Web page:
Background Low mortality in Mediterranean populations has stimulated much interest, a possible explanation being diet.
We have analysed data from Albania, the poorest country in Europe, to see if they corroborate findings from elsewhere in the region.
Methods Data on mortality routinely collected in Albania, corrected for incompleteness, were analysed.
Demographic and food consumption data from United Nations agency sources were used to identify potential explanations for the mortality pattern.
Findings Consistent with its economic situation, Albania has one of the highest infant mortality rates in Europe (45.4 per 1000 live births for males and 38.0 for females in 1990).
By contrast, adult mortality, including mortality from cardiovascular diseases, is similar to that in other Mediterranean countries.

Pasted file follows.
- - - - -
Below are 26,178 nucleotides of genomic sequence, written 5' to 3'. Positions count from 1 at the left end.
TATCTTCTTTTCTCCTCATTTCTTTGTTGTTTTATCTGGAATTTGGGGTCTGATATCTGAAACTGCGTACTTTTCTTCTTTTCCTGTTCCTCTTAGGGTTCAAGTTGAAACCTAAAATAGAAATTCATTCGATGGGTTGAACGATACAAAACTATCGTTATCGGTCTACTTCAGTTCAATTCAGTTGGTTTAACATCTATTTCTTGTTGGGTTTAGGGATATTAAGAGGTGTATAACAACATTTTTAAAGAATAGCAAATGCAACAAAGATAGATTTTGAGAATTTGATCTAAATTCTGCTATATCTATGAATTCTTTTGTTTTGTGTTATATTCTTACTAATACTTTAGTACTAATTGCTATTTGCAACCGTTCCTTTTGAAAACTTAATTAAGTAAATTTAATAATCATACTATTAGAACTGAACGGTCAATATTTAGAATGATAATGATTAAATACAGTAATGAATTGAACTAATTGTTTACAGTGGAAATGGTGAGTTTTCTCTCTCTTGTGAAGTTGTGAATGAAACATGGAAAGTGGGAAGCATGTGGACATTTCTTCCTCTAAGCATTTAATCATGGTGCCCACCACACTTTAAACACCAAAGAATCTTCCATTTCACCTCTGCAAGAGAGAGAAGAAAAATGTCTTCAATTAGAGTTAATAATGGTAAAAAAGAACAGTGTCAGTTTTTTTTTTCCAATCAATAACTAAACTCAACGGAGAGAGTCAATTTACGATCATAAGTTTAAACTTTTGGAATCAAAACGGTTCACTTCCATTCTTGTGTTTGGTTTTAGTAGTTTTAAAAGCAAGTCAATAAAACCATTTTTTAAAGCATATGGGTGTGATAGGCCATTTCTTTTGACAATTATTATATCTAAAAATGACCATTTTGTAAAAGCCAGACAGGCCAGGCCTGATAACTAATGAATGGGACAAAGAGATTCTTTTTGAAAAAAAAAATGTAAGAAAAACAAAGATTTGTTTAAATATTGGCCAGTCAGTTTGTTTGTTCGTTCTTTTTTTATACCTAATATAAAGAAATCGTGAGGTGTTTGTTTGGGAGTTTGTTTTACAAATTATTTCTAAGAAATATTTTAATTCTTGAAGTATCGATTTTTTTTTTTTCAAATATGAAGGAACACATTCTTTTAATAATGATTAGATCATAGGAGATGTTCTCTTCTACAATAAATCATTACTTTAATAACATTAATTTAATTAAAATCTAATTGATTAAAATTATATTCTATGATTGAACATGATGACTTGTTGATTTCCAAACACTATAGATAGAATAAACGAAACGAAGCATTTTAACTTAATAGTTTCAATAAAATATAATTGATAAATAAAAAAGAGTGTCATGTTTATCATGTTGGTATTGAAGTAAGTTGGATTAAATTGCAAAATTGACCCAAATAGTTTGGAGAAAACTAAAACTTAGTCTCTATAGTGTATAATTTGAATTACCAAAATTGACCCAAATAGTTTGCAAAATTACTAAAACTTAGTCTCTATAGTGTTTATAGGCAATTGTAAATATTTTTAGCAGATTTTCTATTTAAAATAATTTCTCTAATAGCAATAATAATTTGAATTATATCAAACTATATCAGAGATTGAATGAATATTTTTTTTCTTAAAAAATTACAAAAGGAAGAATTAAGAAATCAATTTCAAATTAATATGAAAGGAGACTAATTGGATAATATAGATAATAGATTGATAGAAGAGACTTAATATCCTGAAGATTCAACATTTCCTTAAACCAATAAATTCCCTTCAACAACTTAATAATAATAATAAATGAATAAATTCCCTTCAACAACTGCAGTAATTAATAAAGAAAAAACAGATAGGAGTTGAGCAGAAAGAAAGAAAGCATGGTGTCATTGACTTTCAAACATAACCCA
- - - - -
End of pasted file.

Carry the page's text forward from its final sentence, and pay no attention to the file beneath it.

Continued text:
For example, age-standardised mortality for coronary heart disease in males aged 0-64 was 41 per 100000 in Albania in 1990, less than half the rate in the UK but similar to that in Italy.
Analysis of the geographical distribution of mortality within Albania (1978) showed that mortality was lowest in the south-west where most of the olive oil, fruits, and vegetables are produced and consumed.
Interpretation This parardox of high adult life expectancy in very-low-income country can be most plausibly explained by diet-namely, low consumption of total energy, meat, and milk products but high consumption of fruit, vegetables, and carbohydrates. (...)
Mots-clés Pascal : Mortalité, Adulte, Homme, Régime alimentaire, Régime alimentaire méditerranéen, Région méditerranéenne, Pauvreté, Durée vie, Albanie, Europe
Mots-clés Pascal anglais : Mortality, Adult, Human, Diet, Mediterranean diet, Mediterranean region, Poverty, Lifetime, Albania, Europe
Notice produite par :
Inist-CNRS - Institut de l'Information Scientifique et Technique
Cote : 98-0094640
Code Inist : 002B30A01A2. Création : 14/05/1998.